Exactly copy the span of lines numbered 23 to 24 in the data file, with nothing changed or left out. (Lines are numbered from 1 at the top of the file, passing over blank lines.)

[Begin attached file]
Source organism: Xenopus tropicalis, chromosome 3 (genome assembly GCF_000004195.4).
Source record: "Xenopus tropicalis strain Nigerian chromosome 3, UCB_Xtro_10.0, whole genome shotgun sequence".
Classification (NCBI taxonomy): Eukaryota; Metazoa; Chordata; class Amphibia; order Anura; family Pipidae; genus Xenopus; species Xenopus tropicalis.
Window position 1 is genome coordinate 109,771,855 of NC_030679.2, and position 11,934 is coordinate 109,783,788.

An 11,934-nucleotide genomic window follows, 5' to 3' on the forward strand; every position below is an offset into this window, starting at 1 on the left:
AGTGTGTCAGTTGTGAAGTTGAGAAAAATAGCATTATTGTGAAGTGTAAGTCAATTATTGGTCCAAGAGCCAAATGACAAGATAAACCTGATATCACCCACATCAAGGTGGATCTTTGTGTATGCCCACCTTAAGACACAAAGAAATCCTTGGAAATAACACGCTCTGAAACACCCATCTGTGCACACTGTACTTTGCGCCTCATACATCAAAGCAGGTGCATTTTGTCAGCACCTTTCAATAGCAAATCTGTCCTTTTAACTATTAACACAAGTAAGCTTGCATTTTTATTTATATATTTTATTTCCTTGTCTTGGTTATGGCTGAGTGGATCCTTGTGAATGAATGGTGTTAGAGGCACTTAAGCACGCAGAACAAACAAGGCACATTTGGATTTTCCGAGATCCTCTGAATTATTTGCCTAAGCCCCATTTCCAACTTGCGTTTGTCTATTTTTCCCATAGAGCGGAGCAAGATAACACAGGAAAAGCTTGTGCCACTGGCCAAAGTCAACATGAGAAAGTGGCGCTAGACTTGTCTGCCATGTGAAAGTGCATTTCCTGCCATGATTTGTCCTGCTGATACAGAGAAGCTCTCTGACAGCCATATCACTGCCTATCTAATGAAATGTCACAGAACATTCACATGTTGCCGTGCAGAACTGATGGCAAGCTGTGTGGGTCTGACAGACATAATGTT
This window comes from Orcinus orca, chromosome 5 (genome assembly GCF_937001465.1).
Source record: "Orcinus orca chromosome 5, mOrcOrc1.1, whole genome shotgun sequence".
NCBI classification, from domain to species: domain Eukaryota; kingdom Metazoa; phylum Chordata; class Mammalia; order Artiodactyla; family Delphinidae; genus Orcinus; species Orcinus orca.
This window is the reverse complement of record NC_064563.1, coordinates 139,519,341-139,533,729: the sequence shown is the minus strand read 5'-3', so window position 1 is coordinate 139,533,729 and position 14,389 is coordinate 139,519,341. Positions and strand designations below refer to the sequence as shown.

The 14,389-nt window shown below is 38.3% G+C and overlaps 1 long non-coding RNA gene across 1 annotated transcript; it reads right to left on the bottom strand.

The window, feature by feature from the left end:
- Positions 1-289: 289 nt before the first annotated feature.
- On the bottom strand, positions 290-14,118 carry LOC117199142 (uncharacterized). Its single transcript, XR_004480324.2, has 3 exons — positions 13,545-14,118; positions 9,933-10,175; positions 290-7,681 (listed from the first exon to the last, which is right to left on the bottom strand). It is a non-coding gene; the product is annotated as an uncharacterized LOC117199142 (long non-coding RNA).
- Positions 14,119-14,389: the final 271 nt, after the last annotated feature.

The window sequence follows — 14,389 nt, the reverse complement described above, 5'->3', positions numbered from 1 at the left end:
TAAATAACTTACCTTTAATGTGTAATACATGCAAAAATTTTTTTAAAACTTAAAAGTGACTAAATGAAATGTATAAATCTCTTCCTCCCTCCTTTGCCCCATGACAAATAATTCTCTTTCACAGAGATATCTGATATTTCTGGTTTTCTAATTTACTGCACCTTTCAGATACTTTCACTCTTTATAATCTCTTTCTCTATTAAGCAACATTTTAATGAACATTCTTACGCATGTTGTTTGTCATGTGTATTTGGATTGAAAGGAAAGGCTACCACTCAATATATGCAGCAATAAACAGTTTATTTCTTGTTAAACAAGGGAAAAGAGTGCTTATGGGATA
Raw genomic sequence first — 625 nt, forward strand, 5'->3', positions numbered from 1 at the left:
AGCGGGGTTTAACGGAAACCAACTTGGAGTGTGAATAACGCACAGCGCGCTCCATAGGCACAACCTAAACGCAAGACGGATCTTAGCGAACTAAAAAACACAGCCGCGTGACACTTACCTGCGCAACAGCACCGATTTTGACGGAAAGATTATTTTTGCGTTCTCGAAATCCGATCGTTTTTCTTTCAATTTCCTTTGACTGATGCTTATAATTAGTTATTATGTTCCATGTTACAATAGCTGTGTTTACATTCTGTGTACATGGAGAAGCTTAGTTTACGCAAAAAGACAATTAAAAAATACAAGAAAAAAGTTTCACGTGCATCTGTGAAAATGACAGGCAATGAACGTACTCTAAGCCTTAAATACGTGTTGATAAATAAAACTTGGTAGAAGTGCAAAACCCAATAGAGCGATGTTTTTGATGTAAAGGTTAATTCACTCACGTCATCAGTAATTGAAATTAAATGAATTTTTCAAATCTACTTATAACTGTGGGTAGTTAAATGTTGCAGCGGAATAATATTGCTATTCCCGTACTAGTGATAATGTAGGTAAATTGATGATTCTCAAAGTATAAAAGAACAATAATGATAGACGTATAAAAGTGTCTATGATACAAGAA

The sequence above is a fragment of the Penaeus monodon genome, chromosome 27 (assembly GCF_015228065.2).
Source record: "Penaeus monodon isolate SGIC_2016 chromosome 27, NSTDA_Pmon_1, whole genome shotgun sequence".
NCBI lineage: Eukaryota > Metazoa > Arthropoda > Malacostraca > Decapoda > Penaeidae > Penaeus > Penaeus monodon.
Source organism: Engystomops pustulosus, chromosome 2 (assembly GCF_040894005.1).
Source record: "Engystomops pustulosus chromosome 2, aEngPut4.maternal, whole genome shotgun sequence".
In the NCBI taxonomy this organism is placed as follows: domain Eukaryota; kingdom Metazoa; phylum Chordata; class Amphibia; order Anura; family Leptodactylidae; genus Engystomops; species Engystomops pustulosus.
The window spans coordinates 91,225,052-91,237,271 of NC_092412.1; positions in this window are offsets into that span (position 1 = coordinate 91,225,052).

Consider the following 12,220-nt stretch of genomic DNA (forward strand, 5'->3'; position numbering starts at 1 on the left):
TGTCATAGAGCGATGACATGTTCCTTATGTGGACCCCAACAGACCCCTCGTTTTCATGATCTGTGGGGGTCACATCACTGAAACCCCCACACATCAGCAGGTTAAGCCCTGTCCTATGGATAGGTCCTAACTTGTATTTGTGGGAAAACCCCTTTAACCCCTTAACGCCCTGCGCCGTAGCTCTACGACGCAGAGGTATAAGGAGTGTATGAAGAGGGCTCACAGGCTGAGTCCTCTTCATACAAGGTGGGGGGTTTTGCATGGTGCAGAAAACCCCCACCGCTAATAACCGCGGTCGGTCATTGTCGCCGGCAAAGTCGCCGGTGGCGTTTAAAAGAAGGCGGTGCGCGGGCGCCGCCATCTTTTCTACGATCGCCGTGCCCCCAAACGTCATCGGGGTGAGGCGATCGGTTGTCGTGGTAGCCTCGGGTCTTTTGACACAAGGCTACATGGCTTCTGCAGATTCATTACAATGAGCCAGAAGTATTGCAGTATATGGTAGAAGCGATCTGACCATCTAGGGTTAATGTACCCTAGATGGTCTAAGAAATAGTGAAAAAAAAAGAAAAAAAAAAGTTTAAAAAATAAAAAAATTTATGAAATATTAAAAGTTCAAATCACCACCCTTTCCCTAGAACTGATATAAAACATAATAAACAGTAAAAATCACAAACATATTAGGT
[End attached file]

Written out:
Source organism: Engystomops pustulosus, chromosome 2 (assembly GCF_040894005.1).
Source record: "Engystomops pustulosus chromosome 2, aEngPut4.maternal, whole genome shotgun sequence".